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Wednesday, December 18, 2019


A warm tone, clear enunciation, a confident volume, a pulsating resonance and strength - these characteristics define I Grandi Tenori. (Review by Dr Martin Goldstein)

The final Friends of Music concert of this year, which took place on December 17, 2019, comprised a Christmas Music Extravaganza featuring I Grandi Tenori, Le Canta Rose (sopranos Dorh Mfayela, Avuya Ngcaweni and Sanele Mavundla and mezzo-soprano Bulelwa Msane), Phindile Cele (mezzo-soprano), Mbali Zondi (soprano), Sbani Mwelase (baritone), Ruben Mbonambi (bass) and Sanele Mkhize (accompanist).

I Grandi Tenori, comprising two of our province’s finest tenors, Kananelo Sehau and Mlindi Pato, is a highly commendable venture which empowers and uplifts talented vocalists. They, in turn, are most grateful for the generous support they receive from their alliance partners, namely KZN DAC, KZN DoE, eThekwini Municipality, ILAF, Diemersfontein Wine Estate and Kumisa.

The opening number, The Lord’s Prayer, featuring I Grandi Tenori and Phindile Cele (soprano), was one of the highlights of the concert. The accompanist, Sanele Mkize, is self-taught and has a fine, gentle touch and a sympathetic approach to accompanying. A suitably slow tempo was chosen and the mood was sincere.

Panis Angelicus, sung by Kananelo, was truly beautiful. Where Ever You Walk, performed by Sbani Mwelase (baritone), was heartfelt. Nella Fantasia, performed by Le Canta Rose, featured beautifully soaring voices. How Beautiful are the Feet, performed by Phindile Cele (soprano), was truly lovely.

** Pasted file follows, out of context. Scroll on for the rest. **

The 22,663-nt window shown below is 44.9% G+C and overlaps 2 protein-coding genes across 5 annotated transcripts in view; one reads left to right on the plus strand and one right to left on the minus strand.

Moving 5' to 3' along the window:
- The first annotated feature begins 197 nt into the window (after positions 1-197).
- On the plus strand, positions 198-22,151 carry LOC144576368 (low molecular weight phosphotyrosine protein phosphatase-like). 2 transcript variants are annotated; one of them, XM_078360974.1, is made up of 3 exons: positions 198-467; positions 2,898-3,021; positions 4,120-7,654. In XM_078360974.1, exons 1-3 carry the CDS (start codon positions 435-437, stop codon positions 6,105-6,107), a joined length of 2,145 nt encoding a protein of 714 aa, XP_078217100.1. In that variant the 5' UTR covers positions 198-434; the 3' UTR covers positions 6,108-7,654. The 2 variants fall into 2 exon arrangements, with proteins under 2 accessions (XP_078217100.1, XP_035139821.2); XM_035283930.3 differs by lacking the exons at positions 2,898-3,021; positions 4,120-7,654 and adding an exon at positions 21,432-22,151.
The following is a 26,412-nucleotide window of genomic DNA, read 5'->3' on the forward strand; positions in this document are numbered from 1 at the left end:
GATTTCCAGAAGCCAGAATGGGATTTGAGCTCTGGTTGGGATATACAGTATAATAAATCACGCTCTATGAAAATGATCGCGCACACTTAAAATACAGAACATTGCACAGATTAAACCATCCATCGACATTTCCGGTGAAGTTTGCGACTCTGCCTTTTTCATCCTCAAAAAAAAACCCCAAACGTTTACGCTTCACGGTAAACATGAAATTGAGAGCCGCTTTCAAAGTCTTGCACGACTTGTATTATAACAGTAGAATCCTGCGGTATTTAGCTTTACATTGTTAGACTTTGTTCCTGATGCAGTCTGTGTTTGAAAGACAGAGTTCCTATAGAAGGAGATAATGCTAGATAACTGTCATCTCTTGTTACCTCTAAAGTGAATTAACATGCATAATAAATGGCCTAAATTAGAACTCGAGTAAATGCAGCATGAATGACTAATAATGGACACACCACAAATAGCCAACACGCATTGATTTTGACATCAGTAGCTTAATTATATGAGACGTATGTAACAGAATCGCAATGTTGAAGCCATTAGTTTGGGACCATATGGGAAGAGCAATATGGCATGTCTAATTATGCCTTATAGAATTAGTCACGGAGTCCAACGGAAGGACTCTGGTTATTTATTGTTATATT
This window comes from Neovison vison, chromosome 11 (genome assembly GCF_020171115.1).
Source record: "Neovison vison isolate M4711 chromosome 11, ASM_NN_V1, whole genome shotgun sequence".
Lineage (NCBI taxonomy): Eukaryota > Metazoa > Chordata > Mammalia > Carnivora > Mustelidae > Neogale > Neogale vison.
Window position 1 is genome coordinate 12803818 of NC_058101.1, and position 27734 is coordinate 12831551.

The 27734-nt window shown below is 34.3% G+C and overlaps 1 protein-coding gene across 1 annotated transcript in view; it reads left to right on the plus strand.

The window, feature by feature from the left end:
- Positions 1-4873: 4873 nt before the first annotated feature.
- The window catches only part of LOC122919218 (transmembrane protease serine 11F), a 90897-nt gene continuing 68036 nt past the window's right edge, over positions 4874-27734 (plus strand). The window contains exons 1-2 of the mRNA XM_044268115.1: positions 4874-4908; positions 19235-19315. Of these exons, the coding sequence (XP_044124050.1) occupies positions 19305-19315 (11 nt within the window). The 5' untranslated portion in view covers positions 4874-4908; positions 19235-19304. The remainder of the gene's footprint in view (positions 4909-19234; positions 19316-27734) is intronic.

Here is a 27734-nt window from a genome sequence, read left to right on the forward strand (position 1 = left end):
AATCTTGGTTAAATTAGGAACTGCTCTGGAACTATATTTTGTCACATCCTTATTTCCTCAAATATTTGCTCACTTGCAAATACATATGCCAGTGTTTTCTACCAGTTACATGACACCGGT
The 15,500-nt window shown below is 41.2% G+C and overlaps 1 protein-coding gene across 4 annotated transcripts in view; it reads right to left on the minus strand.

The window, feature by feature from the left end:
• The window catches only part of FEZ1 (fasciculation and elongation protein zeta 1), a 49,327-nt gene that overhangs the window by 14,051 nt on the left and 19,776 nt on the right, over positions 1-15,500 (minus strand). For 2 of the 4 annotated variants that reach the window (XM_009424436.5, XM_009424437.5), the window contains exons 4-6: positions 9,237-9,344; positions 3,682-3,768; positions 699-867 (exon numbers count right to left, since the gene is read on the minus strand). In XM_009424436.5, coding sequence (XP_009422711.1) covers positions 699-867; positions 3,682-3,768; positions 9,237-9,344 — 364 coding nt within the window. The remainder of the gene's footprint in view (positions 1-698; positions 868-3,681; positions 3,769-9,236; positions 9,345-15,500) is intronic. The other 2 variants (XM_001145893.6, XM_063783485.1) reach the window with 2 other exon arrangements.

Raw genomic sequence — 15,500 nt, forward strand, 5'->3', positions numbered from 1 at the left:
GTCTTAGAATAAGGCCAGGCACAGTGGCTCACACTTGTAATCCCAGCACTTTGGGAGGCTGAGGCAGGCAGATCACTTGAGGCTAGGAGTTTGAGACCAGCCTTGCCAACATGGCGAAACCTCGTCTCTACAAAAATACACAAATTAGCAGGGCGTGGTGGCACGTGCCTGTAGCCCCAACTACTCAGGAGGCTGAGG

Core’ Ngrato, performed by I Grandi Tenori, was imbued with a warm tone, clear enunciation, a confident volume, a pulsating resonance and strength. These characteristics define I Grandi Tenori. Infelice!...e tuo credevi, performed by Ruben Mbonambi (bass), displayed the great depth of his voice. One sensed that he was reflecting on the narrative and conveying the underlying emotion accordingly.

Amor ti vieta, performed by Mlindi, saw him performing at a higher pitch than his usual range. His performance was characterized by a very pure sound quality. The Prayer, performed by Mbali and Kananelo, was invested with much feeling. Both vocalists were in tune with each other and produced a lovely duet together.

In Oh Danny Boy, one sensed that Sbani was truly communicating as opposed to merely performing. You’ll Never Walk Alone, performed by Dorh and Mlindi, featured a good ensemble with natural dance moves and a pleasing alternation between English and Zulu.

In Lagrimas Mias, performed by Avuya, the sound was just right - cultivated but not too much so. In Nessun Dorma, performed by I Grandi Tenori, the juxtaposition of entries was well-judged, both in terms of volume and tone.

The first four items after interval were performed by I Grandi Tenori.

In Oh Come, Oh Come, Emmanuel, Kananelo showed that he was a good leader. Mlindi maintained restraint and produced good contrasts without being too extreme. The performance featured lovely trembling pianissimos. In What Child is This, the performance grew dynamically and had a good forward drive. In We Three Kings, the performance was rhythmically very together. Mlindi displayed a richness of tone and Kananelo displayed attention to the enunciation of the syllables. In Away in a Manger, the two revealed their full strength and worked together as an ensemble to convey an understanding of the narrative.

Oh Holy Night, performed by Le Canta Rose, was heartfelt and evidenced a sincere belief. The mezzo-soprano, Msane, added her special touch.

The rest of the programme was performed by an ensemble of all of the vocalists. In Silent Night, the performance had a relaxed tempo and a tranquil air. Angels We Have Heard on High was characterised by jovial playfulness and a lovely bounciness. There was some beautiful counterpoint. Hark the Herald Angels Sing had an optimistic air and was heartfelt. Oh Come All Ye Faithful was marked by much sincerity. The chords were shaped with skill and there were excellent canonic responses and a committed “attack”. In this work, Mlindi really came to the fore.

The final work of the programme, Joy to the World was marked by an emphatic “stomp”. Le Canta Rose kept things frothing.

The encore, We Wish You a Merry Christmas, was a suitably joyful end to the concert and brought the house down with a staggering volume and sentiment of goodwill for the coming year. – Dr Martin Goldstein